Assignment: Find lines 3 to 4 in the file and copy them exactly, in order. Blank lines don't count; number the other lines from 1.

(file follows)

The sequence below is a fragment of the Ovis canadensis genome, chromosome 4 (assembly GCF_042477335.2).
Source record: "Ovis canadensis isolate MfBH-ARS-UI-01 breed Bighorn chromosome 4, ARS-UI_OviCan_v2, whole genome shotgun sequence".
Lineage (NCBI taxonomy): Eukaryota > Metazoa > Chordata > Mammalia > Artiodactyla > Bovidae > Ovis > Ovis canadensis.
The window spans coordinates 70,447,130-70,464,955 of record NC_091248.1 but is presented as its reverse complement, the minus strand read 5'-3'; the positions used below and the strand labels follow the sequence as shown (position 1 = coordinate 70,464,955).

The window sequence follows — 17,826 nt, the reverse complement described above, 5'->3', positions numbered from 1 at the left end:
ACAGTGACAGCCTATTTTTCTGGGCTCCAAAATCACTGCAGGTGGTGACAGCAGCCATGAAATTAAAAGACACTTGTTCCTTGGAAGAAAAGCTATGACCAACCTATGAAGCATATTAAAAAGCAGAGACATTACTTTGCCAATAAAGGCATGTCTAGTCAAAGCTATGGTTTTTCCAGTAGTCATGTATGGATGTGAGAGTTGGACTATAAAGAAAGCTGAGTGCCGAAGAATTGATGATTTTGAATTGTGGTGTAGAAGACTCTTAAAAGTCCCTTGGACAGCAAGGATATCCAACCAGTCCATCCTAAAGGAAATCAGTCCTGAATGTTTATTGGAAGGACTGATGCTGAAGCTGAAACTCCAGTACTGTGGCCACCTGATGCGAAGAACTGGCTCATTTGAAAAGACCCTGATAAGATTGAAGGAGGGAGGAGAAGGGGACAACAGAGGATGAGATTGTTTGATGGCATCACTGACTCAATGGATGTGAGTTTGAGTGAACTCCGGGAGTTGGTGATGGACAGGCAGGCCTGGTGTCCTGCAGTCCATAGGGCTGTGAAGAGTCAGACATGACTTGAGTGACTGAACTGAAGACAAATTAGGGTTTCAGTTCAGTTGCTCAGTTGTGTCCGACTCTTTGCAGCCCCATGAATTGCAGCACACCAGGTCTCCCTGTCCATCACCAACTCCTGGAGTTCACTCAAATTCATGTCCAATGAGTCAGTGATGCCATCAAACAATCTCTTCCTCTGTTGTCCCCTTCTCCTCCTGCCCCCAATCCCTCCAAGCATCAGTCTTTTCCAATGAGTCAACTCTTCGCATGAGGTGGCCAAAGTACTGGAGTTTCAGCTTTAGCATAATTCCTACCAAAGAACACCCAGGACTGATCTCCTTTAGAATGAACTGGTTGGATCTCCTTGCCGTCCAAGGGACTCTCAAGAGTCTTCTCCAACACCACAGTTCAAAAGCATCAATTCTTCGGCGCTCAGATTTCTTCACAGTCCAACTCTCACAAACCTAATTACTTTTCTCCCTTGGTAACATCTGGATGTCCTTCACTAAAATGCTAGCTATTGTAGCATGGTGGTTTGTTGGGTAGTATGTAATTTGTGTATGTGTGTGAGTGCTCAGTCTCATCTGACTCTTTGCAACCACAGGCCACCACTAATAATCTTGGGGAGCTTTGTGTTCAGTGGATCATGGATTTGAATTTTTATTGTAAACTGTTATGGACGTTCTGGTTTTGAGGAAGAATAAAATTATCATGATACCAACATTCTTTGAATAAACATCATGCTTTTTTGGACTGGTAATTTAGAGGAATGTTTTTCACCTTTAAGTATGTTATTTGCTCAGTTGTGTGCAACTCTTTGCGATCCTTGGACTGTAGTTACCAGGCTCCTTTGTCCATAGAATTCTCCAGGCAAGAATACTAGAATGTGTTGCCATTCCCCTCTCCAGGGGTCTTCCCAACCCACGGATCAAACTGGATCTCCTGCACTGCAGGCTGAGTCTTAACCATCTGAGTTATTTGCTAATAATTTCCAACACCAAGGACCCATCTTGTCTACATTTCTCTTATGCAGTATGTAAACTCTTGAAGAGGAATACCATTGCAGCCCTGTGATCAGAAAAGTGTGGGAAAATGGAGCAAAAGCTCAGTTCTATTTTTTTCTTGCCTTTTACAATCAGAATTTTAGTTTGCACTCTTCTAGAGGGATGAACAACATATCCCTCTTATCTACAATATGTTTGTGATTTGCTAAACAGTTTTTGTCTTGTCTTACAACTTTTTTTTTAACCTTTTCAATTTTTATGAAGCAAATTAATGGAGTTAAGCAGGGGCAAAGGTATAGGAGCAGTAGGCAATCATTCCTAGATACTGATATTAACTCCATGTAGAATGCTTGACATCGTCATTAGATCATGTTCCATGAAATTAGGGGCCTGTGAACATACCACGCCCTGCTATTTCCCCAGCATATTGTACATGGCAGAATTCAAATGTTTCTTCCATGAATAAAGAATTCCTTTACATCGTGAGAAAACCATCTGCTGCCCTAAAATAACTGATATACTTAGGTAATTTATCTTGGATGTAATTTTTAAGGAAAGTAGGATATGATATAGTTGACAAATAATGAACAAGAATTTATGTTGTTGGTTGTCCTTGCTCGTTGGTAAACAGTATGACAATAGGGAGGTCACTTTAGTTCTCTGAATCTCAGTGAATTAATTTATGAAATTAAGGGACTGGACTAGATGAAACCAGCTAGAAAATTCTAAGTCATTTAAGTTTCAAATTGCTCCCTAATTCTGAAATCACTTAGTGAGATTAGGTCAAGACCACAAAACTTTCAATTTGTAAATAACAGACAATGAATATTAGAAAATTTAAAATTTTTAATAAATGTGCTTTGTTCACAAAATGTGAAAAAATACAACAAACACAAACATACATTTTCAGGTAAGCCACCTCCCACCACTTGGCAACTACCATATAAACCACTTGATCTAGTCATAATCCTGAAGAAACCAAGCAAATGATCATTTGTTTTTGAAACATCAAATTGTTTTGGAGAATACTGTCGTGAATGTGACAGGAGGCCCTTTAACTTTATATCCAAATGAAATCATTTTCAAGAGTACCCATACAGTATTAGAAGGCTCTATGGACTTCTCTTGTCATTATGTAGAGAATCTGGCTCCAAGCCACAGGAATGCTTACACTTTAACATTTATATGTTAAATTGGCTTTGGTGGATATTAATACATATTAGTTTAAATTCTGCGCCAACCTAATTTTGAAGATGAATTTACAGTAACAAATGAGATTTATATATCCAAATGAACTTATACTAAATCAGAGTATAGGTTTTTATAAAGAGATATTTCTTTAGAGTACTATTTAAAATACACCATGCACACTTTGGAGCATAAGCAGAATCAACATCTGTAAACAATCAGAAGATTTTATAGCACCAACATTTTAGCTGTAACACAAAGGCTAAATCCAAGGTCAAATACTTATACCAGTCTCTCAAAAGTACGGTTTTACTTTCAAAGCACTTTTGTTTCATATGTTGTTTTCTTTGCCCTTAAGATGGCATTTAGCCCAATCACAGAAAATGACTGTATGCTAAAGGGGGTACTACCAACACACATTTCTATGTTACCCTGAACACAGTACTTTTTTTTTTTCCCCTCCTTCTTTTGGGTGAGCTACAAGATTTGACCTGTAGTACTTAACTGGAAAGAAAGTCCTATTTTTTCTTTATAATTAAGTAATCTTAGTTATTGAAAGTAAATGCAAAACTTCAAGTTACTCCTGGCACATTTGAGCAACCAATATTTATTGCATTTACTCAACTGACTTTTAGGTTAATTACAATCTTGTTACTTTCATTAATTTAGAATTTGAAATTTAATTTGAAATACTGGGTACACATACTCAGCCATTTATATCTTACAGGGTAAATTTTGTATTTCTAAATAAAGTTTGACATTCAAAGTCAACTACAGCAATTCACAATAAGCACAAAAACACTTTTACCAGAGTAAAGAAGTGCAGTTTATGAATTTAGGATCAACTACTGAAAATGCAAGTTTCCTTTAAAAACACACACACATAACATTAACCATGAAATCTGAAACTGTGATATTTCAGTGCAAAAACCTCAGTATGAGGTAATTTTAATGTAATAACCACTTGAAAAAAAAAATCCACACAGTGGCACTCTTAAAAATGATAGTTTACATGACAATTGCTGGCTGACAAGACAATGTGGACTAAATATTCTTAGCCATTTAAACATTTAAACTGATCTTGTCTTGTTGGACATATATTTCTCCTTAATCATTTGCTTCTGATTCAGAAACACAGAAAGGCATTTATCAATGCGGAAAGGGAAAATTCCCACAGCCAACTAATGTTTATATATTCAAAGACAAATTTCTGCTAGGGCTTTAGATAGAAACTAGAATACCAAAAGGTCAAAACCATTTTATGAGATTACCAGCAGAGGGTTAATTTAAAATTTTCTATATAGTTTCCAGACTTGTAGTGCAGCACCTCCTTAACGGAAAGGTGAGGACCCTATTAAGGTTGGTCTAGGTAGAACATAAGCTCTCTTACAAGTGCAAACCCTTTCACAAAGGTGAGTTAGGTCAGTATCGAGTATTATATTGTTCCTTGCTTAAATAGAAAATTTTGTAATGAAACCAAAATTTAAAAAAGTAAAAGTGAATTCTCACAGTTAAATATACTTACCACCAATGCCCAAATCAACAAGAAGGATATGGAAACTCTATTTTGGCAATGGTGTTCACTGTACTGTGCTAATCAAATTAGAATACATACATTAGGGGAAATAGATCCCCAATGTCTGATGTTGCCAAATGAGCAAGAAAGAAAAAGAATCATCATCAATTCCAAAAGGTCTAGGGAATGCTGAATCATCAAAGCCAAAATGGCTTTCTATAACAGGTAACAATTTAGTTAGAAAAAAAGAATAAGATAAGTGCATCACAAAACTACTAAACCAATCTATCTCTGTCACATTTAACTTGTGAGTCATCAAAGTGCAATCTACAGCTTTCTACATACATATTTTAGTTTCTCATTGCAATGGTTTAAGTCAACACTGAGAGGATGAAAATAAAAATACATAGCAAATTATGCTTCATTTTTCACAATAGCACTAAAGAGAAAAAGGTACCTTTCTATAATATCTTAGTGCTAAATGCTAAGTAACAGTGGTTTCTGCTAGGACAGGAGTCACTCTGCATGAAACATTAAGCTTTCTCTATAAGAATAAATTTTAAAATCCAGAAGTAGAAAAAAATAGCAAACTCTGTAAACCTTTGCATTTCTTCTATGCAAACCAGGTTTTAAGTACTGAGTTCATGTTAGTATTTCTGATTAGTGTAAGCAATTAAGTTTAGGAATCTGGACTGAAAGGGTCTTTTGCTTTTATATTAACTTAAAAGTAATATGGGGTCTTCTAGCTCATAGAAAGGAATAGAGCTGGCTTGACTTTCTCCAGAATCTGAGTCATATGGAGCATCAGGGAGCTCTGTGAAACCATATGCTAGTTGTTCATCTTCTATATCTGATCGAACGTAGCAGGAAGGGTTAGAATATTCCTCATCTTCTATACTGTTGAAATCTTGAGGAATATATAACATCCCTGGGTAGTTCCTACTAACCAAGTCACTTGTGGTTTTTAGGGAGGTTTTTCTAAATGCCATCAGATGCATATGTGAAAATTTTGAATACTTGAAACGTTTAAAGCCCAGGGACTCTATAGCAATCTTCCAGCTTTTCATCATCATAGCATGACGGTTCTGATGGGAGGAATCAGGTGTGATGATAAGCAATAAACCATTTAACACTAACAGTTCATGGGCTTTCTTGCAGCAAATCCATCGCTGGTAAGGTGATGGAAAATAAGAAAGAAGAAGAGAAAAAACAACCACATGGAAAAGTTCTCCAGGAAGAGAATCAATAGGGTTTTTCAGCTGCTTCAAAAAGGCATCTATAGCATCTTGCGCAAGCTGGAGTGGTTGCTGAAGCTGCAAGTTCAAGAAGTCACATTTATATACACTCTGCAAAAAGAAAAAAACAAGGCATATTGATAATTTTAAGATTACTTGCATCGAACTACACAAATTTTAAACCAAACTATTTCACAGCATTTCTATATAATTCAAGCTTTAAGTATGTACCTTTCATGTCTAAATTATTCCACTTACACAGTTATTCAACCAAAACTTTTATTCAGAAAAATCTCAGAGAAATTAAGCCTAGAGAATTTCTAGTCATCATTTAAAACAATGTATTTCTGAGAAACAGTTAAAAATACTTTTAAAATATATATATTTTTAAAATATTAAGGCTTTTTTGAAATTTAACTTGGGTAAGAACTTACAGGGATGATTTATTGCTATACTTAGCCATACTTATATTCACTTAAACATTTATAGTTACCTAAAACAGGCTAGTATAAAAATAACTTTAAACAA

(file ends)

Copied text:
Lineage (NCBI taxonomy): Eukaryota > Metazoa > Chordata > Mammalia > Artiodactyla > Bovidae > Ovis > Ovis canadensis.
The window spans coordinates 70,447,130-70,464,955 of record NC_091248.1 but is presented as its reverse complement, the minus strand read 5'-3'; the positions used below and the strand labels follow the sequence as shown (position 1 = coordinate 70,464,955).